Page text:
Author: Adam Baker
Assured Shorthold Tenancies (ASTs) are the most common kind of private residential tenancy in the UK currently, which means that almost any investor or funder in the UK residential property market will deal with them. The past few years have seen new legislation that introduced new and more onerous obligations on landlords of ASTs. This article does not seek to give a comprehensive overview of the rights and obligations attaching to ASTs, but seeks to outline two main changes to landlords’ obligations in the newer legislative framework; to highlight the potential dangers to the unwary investor or funder arising out of these; and suggest methods of mitigating risk.
If an AST is created on or after 1 October 2015, the Deregulation Act 2015 imposes an obligation on the landlord to provide the tenant with certain key documents. If the landlord does not do so, it will be unable to serve notice to regain possession of the property at the end of the term of the AST. Landlords should therefore provide the required documents to the tenant at the start of the tenancy as best practice and ensure that there is evidence of them doing so. A well-drafted AST will contain an acknowledgement by the tenant that it has been provided with the relevant documentation.
Buyers or funders of properties subject to ASTs will want to ensure that they have seen this evidence or, if reviewing all of the documentation is not practical (because of the sheer number of ASTs, for example), that the seller is able to offer a warranty that the information has been provided to all tenants so there is no delay if the buyer or funder wants to regain possession.
The documentation and prescribed information that needs to be provided to tenants is:
Since 1 February 2016, any new ASTs in England have included an obligation on the landlord to have established that the tenant has a right to be in the UK. This is known as the “right to rent”. This obligation may be easy to comply with if the tenant is a UK citizen and can produce a passport as proof of identity, but if a landlord is in an area where demand for housing is high (from foreign students, for example) then checking visas are in order will be a more onerous and time-consuming obligation. Again, best practice is to keep clear records of what documents were examined to establish the right to rent. Again, a well-drafted AST will record for the benefit of both parties how a tenant’s right to rent was established.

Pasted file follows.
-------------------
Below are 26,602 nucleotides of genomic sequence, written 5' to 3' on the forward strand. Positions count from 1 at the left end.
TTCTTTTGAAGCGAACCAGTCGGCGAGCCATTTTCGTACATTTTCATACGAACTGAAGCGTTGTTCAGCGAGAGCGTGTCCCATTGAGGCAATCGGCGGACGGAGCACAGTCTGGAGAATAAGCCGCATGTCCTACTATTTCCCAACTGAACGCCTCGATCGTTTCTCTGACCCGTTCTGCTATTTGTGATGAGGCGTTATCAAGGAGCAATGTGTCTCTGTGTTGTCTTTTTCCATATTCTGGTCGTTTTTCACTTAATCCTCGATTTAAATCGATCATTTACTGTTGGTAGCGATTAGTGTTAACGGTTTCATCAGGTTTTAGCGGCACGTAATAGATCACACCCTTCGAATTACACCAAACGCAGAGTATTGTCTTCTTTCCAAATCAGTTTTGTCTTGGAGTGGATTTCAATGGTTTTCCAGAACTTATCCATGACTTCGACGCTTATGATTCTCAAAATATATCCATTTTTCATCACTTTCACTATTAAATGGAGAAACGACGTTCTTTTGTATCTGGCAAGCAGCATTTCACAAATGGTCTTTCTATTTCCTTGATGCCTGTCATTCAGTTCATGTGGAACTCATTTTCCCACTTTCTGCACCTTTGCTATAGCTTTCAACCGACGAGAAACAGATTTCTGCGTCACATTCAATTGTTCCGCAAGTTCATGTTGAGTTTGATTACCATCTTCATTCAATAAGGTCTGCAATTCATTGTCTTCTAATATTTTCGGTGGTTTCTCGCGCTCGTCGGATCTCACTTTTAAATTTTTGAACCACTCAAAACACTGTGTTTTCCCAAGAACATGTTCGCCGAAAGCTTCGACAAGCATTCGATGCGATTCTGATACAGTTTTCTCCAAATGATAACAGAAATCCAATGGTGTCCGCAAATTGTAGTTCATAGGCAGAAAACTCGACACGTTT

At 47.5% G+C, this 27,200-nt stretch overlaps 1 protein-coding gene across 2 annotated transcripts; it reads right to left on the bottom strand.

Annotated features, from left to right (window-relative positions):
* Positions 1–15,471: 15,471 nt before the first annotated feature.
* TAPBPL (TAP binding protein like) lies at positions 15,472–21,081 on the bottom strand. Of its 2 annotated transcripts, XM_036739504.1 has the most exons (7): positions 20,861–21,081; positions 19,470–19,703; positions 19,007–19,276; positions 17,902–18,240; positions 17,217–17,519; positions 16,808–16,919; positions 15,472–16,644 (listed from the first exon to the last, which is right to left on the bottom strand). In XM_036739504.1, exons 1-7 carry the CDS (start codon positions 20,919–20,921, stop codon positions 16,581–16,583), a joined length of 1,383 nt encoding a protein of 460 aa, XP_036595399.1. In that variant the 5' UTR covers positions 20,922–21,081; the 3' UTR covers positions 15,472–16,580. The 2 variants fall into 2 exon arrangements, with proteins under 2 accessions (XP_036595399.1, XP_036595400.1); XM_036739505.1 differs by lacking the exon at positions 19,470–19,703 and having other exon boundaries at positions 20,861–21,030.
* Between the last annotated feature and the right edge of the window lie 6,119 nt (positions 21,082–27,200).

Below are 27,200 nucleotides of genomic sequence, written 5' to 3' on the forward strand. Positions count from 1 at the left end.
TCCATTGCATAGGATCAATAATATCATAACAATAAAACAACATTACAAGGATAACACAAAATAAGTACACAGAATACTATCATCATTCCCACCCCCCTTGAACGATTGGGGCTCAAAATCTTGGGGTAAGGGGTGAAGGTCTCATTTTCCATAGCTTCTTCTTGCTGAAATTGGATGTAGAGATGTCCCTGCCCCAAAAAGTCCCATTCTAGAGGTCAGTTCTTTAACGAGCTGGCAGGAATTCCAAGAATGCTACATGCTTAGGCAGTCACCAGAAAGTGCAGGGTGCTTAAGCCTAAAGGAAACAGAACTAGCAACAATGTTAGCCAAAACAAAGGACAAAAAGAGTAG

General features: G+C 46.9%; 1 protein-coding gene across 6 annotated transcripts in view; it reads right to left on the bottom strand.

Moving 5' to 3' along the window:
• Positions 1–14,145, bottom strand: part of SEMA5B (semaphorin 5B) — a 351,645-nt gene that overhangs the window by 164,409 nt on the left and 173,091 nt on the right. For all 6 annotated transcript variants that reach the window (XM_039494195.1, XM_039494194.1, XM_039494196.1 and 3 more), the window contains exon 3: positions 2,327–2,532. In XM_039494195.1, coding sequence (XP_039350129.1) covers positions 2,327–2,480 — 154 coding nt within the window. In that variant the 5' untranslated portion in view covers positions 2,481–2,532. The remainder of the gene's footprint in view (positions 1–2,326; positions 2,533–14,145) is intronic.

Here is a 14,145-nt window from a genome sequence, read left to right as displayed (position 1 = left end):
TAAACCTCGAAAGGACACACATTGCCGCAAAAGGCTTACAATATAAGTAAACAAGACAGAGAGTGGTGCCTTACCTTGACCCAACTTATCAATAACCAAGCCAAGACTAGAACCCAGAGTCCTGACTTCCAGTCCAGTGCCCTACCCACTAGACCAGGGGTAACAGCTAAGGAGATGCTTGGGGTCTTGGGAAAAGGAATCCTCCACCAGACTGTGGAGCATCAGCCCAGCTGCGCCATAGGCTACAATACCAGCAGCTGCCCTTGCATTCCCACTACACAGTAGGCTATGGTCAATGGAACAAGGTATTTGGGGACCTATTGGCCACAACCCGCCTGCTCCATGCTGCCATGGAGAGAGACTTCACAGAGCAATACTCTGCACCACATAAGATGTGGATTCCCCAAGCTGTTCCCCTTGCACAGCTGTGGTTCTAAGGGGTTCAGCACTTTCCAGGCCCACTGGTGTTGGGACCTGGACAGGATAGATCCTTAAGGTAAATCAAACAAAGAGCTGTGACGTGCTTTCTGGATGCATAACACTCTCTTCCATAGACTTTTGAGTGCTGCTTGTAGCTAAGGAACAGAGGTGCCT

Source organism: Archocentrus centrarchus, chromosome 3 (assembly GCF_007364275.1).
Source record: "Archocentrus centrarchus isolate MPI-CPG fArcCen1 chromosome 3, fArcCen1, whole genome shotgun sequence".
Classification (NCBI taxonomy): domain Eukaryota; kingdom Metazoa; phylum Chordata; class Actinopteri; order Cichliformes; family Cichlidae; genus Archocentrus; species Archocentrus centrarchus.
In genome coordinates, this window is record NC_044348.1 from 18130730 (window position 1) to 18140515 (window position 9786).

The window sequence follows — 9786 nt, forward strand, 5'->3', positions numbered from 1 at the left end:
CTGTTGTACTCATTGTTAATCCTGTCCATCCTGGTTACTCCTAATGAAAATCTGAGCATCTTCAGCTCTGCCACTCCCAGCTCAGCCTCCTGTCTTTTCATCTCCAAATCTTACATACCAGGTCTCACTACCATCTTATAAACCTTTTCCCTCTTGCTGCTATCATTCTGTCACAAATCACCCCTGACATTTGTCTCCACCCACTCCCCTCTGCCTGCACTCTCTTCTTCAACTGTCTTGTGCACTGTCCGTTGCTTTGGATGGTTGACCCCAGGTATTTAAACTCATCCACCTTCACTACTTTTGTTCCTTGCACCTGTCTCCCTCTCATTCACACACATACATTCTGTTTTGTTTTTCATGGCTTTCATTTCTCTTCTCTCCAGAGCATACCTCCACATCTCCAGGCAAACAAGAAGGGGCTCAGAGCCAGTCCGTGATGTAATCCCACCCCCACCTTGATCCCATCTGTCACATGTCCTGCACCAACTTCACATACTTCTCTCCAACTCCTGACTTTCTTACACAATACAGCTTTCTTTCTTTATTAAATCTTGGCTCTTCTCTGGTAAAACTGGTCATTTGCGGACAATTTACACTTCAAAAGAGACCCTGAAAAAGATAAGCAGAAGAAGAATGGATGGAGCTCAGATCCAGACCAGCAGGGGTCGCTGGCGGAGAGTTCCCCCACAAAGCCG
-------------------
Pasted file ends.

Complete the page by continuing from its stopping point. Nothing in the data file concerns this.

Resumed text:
But perhaps the most difficult part of the right to rent obligations from a landlord’s perspective is that the obligation is a continuing one. Landlords must carry out follow-up checks prior to the expiry of the tenant’s visa or after 12 months, whichever is sooner. So, not only does the tenant’s right to rent have to have been verified prior to the grant of an AST; if the tenant renews their tenancy and does not enjoy a permanent right to reside in the UK, the landlord is under an obligation to monitor their status on an ongoing basis. If the tenant’s right to rent is found to have expired, the landlord must report this to the Home Office.
Since 1 December 2016, failures to comply with right to rent checks and to remove illegal immigrant tenants have been subject to criminal as well as civil penalties.
Over the previous few years, the Government has increasingly looked to landlords of ASTs to be able to demonstrate that they have kept their tenants provided with key information and have not turned a blind eye to illegal immigration.
For investors and funders, this has thrown up a multitude of new risks, including new civil and criminal penalties and possible restrictions and delays in taking back possession of units. A well-managed portfolio should be able to demonstrate compliance, but across large portfolios particularly the administrative burden is substantial.
Buyers of and lenders on AST portfolios will of course want comfort that their sellers and borrowers have been compliant, though the time and expense involved in carrying out the necessary due diligence may not be commercially attractive. In this situation, parties can look to the seller or borrower to warrant that they have complied with the regulatory requirements. The seller or borrower would be well advised, however, to examine carefully the exact terms of the warranty.
Adam Baker, Associate, Fladgate LLP (firstname.lastname@example.org)